By ridiculing Kid Cudi’s substance use and depression, he proves how much guts his rival had in fighting stigmas.
Her “personal” comeback album uses retro references in songs that don’t quite communicate what makes her special.
You Want It Darker gravely and beautifully accepts God and mortality.
Guitar rock, rap, and electronic music will compete for induction again.
The debut album by the rap group uses satire to voice anxieties about racism, prejudice, and cultural appropriation.
The Swedish Academy hasn’t redefined “literature.” It’s simply praised the written byproduct of a musical career.
Death Cab for Cutie and Aimee Mann have promisingly kicked off 30 days of anti-Trump songs.
Conservative pundits have drawn bizarre parallels between Donald Trump’s misogynistic comments and rap.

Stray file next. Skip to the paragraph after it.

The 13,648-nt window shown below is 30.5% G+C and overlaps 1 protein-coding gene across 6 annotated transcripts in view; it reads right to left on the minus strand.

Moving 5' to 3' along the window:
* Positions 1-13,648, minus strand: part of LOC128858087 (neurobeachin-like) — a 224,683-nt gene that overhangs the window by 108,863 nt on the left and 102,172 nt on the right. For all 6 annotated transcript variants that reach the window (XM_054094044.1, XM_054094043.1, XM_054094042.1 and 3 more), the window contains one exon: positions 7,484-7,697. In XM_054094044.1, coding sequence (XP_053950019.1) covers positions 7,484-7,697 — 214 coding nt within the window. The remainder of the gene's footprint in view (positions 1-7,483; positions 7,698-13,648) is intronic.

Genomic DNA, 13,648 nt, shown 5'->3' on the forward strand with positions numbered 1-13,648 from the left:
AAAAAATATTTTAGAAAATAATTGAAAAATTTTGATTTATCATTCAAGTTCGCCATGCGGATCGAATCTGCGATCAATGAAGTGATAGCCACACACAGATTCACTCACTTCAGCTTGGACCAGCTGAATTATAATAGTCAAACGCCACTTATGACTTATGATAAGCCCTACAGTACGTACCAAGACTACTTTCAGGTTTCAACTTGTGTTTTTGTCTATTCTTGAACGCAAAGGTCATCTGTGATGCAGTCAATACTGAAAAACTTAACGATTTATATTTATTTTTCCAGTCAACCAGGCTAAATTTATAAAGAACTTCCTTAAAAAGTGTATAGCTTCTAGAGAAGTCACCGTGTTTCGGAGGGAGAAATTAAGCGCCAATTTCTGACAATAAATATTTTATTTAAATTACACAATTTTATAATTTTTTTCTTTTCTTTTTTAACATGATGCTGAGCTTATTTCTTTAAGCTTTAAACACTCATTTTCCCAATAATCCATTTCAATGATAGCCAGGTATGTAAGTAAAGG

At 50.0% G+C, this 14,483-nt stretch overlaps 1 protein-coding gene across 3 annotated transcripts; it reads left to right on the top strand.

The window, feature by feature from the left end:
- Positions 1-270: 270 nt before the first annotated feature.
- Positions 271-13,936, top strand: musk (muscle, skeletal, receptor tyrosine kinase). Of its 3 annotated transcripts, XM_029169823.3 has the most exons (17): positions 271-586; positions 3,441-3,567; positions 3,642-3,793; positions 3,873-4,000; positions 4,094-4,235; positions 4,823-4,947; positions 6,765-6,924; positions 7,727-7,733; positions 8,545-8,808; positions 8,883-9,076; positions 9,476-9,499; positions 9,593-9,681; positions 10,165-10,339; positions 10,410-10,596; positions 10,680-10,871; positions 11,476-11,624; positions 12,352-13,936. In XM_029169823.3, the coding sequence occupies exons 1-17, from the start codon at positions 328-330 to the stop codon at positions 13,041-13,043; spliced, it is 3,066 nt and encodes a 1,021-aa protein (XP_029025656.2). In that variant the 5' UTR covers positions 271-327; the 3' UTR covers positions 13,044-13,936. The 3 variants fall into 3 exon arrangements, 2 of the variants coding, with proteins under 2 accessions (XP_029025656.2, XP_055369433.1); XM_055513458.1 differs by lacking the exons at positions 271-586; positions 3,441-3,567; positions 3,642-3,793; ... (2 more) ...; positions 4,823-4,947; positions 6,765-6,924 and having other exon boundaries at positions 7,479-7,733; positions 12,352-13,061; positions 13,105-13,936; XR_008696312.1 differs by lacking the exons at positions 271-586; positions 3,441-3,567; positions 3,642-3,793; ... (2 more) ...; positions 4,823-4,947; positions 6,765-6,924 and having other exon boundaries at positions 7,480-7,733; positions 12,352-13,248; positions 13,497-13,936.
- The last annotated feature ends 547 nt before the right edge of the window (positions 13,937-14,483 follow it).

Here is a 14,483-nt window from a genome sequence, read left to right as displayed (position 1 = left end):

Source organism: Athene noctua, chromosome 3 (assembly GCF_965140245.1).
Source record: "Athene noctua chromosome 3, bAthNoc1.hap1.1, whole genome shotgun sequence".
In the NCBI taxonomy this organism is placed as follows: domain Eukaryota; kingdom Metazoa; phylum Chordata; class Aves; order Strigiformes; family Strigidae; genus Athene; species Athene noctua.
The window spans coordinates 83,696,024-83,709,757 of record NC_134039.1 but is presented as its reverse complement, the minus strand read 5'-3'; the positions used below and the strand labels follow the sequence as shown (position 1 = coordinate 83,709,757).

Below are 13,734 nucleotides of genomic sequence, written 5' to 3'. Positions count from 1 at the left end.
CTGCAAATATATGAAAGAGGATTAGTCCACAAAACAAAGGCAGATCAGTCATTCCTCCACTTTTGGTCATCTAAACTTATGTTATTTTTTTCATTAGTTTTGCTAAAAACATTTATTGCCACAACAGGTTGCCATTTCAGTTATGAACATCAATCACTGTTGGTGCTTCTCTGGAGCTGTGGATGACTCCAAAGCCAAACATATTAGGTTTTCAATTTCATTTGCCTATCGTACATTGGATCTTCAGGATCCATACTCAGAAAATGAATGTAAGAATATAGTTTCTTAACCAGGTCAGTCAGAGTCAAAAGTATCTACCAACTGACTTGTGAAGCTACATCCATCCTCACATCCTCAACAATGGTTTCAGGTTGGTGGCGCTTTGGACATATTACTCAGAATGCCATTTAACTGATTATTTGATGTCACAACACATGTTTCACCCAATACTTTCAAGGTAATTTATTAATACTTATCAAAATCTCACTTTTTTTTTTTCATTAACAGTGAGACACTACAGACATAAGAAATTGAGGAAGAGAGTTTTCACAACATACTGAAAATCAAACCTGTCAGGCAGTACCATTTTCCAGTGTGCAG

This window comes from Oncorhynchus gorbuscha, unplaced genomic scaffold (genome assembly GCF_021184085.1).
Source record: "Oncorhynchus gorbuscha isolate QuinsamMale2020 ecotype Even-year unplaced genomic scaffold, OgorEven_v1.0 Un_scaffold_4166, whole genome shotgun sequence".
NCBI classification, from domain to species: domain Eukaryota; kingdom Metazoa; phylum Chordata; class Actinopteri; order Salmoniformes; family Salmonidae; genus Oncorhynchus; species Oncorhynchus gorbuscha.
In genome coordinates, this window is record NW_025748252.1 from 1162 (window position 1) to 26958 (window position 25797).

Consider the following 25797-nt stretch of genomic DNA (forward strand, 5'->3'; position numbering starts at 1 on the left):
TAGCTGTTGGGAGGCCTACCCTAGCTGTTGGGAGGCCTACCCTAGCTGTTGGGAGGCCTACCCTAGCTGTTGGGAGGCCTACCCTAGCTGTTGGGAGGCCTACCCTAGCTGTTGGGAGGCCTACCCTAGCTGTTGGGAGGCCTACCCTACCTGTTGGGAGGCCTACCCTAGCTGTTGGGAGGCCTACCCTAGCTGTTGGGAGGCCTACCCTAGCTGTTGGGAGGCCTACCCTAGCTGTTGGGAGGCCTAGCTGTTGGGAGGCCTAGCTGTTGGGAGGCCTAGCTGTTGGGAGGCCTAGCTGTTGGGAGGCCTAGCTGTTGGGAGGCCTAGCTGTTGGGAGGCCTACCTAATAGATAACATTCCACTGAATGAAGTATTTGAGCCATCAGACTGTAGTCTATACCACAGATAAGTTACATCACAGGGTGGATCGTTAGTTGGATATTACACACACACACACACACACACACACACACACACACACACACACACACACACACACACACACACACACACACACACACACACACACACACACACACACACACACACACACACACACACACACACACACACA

The singer’s anti-body-shaming crusade has gone to impolite places.
Atrocity Exhibition is part of a wave of rap albums powerfully confessing to emotional struggle—while trying not to glorify it.
The influential indie singer’s experimental third album is at its best when it lets humanity shine through the noise.
The 23 minutes of Please Forgive Me sum up a few 2016 pop trends.
The “Perfect Illusion" video is a chaotic but minimalist crowd-surfing fantasy, and not much else.
Its partnership with Tinder is another unflashy way the most popular streaming service is competing against Apple’s and Tidal’s exclusives.
His debut Mykki injects some yearning into a party-starting formula.
The rapper won’t be pinned down over questions of retirement or racism but still wants the public to see his vulnerability.
“Daydreaming” gets reimagined again and again.
Her headrush of a comeback single makes a bid to revive rock—but not irony.
Her unusually lackadaisical and supposedly final album A.I.M. makes some peace with an unjust world.
"The Greatest” doesn’t feel like charity, it feels like art.